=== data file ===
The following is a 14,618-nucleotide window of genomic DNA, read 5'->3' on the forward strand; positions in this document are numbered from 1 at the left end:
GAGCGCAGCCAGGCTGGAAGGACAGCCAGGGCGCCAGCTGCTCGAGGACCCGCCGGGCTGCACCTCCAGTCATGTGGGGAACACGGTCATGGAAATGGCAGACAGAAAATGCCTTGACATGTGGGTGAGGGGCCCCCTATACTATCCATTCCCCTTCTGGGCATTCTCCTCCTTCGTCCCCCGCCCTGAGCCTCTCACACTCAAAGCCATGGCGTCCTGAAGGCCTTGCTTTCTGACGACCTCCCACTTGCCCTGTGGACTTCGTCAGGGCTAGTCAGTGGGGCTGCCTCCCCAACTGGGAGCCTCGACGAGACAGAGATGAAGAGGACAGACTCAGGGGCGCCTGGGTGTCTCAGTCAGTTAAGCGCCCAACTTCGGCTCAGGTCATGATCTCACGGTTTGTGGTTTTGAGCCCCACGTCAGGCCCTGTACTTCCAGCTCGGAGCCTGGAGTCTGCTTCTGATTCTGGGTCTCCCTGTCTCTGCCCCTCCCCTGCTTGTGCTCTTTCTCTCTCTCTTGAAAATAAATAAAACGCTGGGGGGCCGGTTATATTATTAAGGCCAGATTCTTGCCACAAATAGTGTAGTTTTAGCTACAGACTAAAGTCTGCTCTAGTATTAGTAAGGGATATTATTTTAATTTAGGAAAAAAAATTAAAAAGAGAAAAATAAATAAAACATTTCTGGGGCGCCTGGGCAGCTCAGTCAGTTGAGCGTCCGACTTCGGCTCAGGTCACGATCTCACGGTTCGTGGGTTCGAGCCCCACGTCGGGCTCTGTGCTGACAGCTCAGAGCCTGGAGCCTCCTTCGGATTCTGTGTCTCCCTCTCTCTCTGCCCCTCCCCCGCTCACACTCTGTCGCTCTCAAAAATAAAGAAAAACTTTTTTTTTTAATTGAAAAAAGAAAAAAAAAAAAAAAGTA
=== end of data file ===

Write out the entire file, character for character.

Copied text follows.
The following is a 14,618-nucleotide window of genomic DNA, read 5'->3' on the forward strand; positions in this document are numbered from 1 at the left end:
GAGCGCAGCCAGGCTGGAAGGACAGCCAGGGCGCCAGCTGCTCGAGGACCCGCCGGGCTGCACCTCCAGTCATGTGGGGAACACGGTCATGGAAATGGCAGACAGAAAATGCCTTGACATGTGGGTGAGGGGCCCCCTATACTATCCATTCCCCTTCTGGGCATTCTCCTCCTTCGTCCCCCGCCCTGAGCCTCTCACACTCAAAGCCATGGCGTCCTGAAGGCCTTGCTTTCTGACGACCTCCCACTTGCCCTGTGGACTTCGTCAGGGCTAGTCAGTGGGGCTGCCTCCCCAACTGGGAGCCTCGACGAGACAGAGATGAAGAGGACAGACTCAGGGGCGCCTGGGTGTCTCAGTCAGTTAAGCGCCCAACTTCGGCTCAGGTCATGATCTCACGGTTTGTGGTTTTGAGCCCCACGTCAGGCCCTGTACTTCCAGCTCGGAGCCTGGAGTCTGCTTCTGATTCTGGGTCTCCCTGTCTCTGCCCCTCCCCTGCTTGTGCTCTTTCTCTCTCTCTTGAAAATAAATAAAACGCTGGGGGGCCGGTTATATTATTAAGGCCAGATTCTTGCCACAAATAGTGTAGTTTTAGCTACAGACTAAAGTCTGCTCTAGTATTAGTAAGGGATATTATTTTAATTTAGGAAAAAAAATTAAAAAGAGAAAAATAAATAAAACATTTCTGGGGCGCCTGGGCAGCTCAGTCAGTTGAGCGTCCGACTTCGGCTCAGGTCACGATCTCACGGTTCGTGGGTTCGAGCCCCACGTCGGGCTCTGTGCTGACAGCTCAGAGCCTGGAGCCTCCTTCGGATTCTGTGTCTCCCTCTCTCTCTGCCCCTCCCCCGCTCACACTCTGTCGCTCTCAAAAATAAAGAAAAACTTTTTTTTTTAATTGAAAAAAGAAAAAAAAAAAAAAAGTA